Posted: 9:19 am Friday, March 7th, 2014
By Jim Galloway, Greg Bluestein and Daniel Malloy
The end of April is the newest forecast for the water resources bill that will finally allow Port of Savannah deepening, with a White House certificate of approval.
Savannah GOP Rep. Jack Kingston said he met with House Transportation Chairman Bill Shuster, R-Pa., who has been trying to hammer out a compromise Water Resources and Development bill with Sen. Barbara Boxer, D-Calif., and was assured a House-Senate conference report will get through by the end of next month.
The congressional delegation thought they had solved the authorization problem with language in a January spending bill, but the administration disagreed and now all eyes are on WRDA.
Predictions of Congressional action, of course, should be taken with a healthy dose of skepticism, just like deadlines for the oft-delayed groundbreaking for the port.
Kingston, in an interview off the House floor, sounded a note of exasperation when talking about all of the White House difficulties with this project over the past decade and a half:
“One of their issues was 902 [the budget caps for the project]. We dealt with that. Another one was the South Carolina lawsuit. We dealt with that. …. I guess what surprised me is, if you and I are working on something together and we have an agreement and some intervening event happens on your end, what would you do? We didn’t get a phone call. We didn’t get anything.”
On some things, though, Congress can move with exceptional swiftness. Such as Thursday’s House vote to offer $1 billion in loan guarantees to Ukraine, to help its stumbling economy as Russian troops arrive.
The vote came upon request of the Obama administration and it was overwhelming: 385-23. In those 23 negatives were four Georgia Republicans: Jack Kingston, Paul Broun, Tom Graves and Lynn Westmoreland.
Kingston spokesman Chris Crawford used the opportunity to take the administration to task, saying his boss is “concerned about rushing into a $1 billion loan guarantee without a more definitive approach by the United States.”
And this was from Broun spokeswoman Christine Hardman:
“Dr. Broun believes that sanctions, visa bans and the G-8 boycotts among others are more appropriate, effectual ways to send a message to Russia and help Ukraine stand on her own – not offering a billion dollar taxpayer-backed loan guarantee that is essentially Ukraine picking up Putin’s check.”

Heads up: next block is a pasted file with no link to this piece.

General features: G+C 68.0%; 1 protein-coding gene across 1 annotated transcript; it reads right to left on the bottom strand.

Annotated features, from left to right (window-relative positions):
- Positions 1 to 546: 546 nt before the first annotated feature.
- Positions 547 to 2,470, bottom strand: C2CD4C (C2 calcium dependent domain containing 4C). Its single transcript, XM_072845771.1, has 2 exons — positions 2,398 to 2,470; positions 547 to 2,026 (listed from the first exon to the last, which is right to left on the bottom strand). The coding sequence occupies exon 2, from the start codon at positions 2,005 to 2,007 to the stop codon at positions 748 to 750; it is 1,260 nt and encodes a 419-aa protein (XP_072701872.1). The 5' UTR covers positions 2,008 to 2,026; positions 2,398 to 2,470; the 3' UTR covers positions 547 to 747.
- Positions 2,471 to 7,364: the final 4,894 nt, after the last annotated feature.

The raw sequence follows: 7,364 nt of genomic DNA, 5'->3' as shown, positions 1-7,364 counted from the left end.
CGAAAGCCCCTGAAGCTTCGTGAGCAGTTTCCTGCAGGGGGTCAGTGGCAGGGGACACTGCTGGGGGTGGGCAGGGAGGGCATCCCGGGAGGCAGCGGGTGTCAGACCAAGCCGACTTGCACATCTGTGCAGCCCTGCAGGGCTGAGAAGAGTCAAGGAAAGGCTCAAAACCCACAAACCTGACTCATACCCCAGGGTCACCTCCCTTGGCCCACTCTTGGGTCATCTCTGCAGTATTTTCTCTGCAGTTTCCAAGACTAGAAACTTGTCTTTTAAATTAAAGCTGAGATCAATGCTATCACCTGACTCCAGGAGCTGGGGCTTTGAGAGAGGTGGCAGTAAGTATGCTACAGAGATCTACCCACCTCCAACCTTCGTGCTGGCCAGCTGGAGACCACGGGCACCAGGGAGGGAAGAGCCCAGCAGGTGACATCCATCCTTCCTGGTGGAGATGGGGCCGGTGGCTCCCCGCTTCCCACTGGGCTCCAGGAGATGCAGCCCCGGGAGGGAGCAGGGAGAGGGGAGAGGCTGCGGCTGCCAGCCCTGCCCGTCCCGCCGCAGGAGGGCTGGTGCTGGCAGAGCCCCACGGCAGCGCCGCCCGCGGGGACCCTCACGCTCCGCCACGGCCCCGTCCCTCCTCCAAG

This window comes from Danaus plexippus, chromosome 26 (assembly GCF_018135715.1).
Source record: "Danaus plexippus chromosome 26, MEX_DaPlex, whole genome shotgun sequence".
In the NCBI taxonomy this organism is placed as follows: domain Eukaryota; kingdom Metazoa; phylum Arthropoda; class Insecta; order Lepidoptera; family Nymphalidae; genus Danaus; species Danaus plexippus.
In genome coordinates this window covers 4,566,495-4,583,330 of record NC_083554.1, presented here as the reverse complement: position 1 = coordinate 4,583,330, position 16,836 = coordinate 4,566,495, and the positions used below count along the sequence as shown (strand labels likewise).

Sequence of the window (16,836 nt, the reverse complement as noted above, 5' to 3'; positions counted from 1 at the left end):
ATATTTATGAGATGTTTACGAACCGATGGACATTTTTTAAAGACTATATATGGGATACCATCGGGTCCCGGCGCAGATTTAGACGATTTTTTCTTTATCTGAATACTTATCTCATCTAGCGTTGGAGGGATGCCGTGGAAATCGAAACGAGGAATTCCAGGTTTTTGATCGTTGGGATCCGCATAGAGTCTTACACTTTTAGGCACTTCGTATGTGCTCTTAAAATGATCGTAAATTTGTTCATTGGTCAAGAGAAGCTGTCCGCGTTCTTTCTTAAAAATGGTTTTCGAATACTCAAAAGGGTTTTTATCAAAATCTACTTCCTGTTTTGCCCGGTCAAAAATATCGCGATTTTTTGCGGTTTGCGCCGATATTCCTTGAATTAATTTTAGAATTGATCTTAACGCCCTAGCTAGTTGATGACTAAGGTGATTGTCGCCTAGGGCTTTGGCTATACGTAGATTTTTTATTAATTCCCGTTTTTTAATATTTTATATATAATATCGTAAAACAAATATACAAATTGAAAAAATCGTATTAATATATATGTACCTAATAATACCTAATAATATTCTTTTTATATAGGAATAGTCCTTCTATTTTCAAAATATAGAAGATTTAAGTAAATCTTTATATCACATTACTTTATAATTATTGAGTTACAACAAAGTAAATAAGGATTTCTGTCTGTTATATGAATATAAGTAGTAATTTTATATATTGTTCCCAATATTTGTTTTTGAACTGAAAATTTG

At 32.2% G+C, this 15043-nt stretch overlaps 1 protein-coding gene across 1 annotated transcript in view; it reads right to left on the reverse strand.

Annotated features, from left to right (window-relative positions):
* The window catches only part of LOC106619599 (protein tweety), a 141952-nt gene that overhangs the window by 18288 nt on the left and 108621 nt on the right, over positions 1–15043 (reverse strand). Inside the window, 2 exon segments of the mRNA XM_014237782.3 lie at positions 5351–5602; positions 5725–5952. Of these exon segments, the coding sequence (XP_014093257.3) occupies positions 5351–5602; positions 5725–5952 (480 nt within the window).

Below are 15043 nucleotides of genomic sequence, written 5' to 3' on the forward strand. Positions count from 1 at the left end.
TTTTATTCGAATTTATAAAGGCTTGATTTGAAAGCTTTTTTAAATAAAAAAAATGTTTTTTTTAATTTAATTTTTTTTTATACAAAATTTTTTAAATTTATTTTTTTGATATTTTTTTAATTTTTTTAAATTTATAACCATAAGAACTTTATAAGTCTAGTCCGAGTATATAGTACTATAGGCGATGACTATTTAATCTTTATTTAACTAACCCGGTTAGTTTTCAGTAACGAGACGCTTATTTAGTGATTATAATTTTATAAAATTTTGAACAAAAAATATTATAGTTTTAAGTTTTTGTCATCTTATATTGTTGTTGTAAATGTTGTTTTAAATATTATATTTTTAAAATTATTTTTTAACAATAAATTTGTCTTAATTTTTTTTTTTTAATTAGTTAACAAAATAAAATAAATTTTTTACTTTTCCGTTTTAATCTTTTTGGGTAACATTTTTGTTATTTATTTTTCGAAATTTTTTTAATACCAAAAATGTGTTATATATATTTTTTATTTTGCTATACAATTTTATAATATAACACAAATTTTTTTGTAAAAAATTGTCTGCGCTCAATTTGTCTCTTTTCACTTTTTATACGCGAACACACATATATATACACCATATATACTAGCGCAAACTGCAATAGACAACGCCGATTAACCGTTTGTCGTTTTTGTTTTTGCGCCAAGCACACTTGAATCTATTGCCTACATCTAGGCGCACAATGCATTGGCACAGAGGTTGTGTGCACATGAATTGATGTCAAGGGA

“I did not believe it was in our best interest to authorize the president to give a $1 billion loan guarantee to a country whose current government isn’t stable. The situation in Ukraine is changing daily, we don’t know who will be in power next, and we certainly don’t want money falling in the wrong hands.”
Georgia Democrats welcomed New Jersey Gov. Chris Christie to town with a scathing press conference linking Christie’s traffic debacle with Gov. Nathan Deal’s snowjam performance on Jan. 28.
He added: “Republicans hold governors like deal and Christie up as models of good government. People across the country deserve leaders who will preserve the trust.”
Christie is in town for a $10,000 private luncheon with Deal at the East Lake Golf Club to raise money for the Republican Governors Association. Christie also may get a glimpse at a real traffic nightmare: Atlanta’s downtown connector.
Our colleague Aaron Gould Sheinin notes this morning that Democratic state Rep. Tyrone Brooks questioned the timing of a letter from the estate of the late Martin Luther King Jr. to Gov. Nathan Deal insisting it play a role in any MLK statue erected on Capitol grounds.
Brooks, speaking from the floor of the House, said he personally told Martin Luther King III in December about the effort and gave MLK daughter Bernice King a copy in January.
Deal, Brooks said, spoke at a King Day service at Ebenezer Baptist Church in January and promoted the project. “No one objected,” Brooks said. “The next week, the lieutenant governor went public and said, ‘Yes, I support honoring Dr. King.’ No one objected.”
But, Brooks said, “on the day we passed legislation out of here and sent it to the Senate, all of a sudden letters are coming.”